Why the Definition of Supply Chain Management Is Changing
Jesse Kelber - May 28, 2020
Few aspects of the world economy are seeing changes fly at them as fast as those coming at shipping and logistics. With global climate change, political infighting, and the costs associated with transportation in the 21st-century supply chain management, teams are having to scramble to keep up. And if they want to try and get ahead, that’s another story altogether, and it’s a story being told by emerging technology. At first blush, supply chain management (SCM) seems like a fairly straightforward idea—knowing what to order and when, and knowing when the finished product will get to the buyer. And yet, recent upheavals in the shipping world and global uncertainty surrounding things like Brexit and the Coronavirus epidemic have thrown a new light on global logistics—a new light that has forced a change in perspective on just how SCM can be accomplished in today’s world.
Changing Expectations: Consumers Drive the Marketplace
There’s something else sweeping the world economy right now, and it’s called “The Amazon Effect.” This is the fact that consumers can now have their purchases delivered to them in as little as one hour in some locations. Even in more remote areas, delivery can be accomplished in one-two days. This flies in the face of the old norm, when an order could take 3 days to process and another 7-10 to be delivered. With their extensive network of warehouses, multi-level inventory management, and efficient transportation networks, Amazon has forced a revolution in SCM. What many don’t realize is that third-party sellers make up over 80% of sales on the site, and these sellers often rely on Amazon’s infrastructure for logistics support. The advanced analytics employed to streamline this exhaustive network are making their way into the broader logistics world and providers around the globe are benefitting from this distribution.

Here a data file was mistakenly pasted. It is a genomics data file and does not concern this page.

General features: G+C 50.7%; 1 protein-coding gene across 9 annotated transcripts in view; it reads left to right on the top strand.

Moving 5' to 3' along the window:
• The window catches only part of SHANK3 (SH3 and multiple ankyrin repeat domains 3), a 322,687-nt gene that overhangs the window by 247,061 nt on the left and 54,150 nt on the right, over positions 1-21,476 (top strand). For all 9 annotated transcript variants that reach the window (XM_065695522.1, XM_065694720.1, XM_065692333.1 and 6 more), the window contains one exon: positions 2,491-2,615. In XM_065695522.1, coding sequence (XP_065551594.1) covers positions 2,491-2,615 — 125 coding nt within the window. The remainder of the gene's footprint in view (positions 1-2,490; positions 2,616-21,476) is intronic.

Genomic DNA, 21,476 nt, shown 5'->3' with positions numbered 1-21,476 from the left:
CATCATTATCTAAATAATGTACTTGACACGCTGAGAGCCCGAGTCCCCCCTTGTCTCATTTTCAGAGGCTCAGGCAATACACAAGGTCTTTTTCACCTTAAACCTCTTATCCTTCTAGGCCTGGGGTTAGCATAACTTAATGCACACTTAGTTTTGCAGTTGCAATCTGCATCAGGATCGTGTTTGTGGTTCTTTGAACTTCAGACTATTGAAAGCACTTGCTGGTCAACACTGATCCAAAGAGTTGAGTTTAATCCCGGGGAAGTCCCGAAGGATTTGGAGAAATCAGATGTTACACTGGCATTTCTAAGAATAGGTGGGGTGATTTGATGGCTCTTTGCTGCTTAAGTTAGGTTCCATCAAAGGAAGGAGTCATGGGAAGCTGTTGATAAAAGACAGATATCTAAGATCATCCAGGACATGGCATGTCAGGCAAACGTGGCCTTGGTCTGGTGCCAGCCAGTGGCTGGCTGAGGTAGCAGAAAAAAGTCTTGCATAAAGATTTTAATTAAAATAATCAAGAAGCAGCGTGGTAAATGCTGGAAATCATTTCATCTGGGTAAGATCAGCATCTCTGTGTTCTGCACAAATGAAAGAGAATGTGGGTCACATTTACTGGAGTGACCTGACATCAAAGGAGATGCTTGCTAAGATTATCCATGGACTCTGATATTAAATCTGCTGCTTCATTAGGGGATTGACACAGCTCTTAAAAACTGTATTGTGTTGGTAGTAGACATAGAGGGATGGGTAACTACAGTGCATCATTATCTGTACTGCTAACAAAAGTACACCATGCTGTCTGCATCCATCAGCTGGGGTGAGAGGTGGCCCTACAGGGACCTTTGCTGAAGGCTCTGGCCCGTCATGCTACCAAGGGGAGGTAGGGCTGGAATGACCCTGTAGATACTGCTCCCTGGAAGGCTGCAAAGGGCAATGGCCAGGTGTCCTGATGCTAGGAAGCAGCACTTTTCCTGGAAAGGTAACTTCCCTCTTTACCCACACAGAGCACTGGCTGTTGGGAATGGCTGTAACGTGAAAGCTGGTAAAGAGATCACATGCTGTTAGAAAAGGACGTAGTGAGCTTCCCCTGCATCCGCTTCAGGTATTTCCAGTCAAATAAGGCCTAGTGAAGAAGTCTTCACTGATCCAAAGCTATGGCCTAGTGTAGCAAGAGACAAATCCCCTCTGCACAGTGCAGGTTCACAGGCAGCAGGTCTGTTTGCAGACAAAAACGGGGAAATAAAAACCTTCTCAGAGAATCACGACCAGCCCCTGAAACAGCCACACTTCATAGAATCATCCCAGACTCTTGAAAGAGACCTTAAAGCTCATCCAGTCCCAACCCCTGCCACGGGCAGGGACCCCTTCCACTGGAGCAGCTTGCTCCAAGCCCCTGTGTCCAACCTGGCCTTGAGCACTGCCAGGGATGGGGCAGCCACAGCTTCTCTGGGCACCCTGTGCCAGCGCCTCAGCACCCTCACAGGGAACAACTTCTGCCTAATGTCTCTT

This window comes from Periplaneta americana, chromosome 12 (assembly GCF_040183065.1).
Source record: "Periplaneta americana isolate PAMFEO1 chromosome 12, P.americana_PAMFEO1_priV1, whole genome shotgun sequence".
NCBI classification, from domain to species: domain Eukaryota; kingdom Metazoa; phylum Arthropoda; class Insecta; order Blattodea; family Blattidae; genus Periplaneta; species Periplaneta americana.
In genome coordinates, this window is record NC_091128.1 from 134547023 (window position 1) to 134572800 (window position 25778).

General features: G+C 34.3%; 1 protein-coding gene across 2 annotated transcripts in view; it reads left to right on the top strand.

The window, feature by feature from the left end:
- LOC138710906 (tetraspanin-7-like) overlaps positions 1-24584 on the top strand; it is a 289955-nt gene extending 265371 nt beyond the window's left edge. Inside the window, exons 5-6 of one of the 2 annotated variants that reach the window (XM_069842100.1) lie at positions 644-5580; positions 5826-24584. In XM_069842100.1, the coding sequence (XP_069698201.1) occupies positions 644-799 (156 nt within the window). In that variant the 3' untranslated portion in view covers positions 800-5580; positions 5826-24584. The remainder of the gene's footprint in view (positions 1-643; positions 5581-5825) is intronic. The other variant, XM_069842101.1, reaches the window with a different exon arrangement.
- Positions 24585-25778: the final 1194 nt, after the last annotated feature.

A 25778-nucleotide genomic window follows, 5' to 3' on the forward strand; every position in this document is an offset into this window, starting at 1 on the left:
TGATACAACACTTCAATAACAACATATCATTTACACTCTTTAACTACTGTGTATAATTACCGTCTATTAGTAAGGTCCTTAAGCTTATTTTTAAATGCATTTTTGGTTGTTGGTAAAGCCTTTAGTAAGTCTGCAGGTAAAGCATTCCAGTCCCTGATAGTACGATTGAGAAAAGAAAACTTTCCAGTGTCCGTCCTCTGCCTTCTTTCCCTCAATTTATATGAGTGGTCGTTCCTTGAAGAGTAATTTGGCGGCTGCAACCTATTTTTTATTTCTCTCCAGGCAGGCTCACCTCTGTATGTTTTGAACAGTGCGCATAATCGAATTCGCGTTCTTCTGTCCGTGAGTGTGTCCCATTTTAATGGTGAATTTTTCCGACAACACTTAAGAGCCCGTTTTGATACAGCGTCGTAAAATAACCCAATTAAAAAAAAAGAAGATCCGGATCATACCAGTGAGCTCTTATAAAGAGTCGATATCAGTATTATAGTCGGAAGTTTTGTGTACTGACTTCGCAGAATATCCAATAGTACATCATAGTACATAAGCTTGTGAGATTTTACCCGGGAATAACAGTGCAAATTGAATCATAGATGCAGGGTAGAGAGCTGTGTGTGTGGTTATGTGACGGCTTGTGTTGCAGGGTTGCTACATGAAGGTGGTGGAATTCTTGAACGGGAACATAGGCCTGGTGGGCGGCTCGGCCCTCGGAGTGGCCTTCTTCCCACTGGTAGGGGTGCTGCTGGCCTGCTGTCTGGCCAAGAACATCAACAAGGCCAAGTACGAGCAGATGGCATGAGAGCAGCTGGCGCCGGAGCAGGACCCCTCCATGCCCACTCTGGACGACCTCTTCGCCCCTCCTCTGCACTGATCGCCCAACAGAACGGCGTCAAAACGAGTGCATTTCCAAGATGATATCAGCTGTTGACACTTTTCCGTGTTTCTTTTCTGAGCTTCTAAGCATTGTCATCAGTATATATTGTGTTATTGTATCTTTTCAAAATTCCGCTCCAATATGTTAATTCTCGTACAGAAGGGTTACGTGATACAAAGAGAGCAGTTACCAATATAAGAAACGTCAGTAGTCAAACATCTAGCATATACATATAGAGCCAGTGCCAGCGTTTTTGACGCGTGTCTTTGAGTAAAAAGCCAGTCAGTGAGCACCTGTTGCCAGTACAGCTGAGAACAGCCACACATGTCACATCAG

AI and Machine Learning Come to the Masses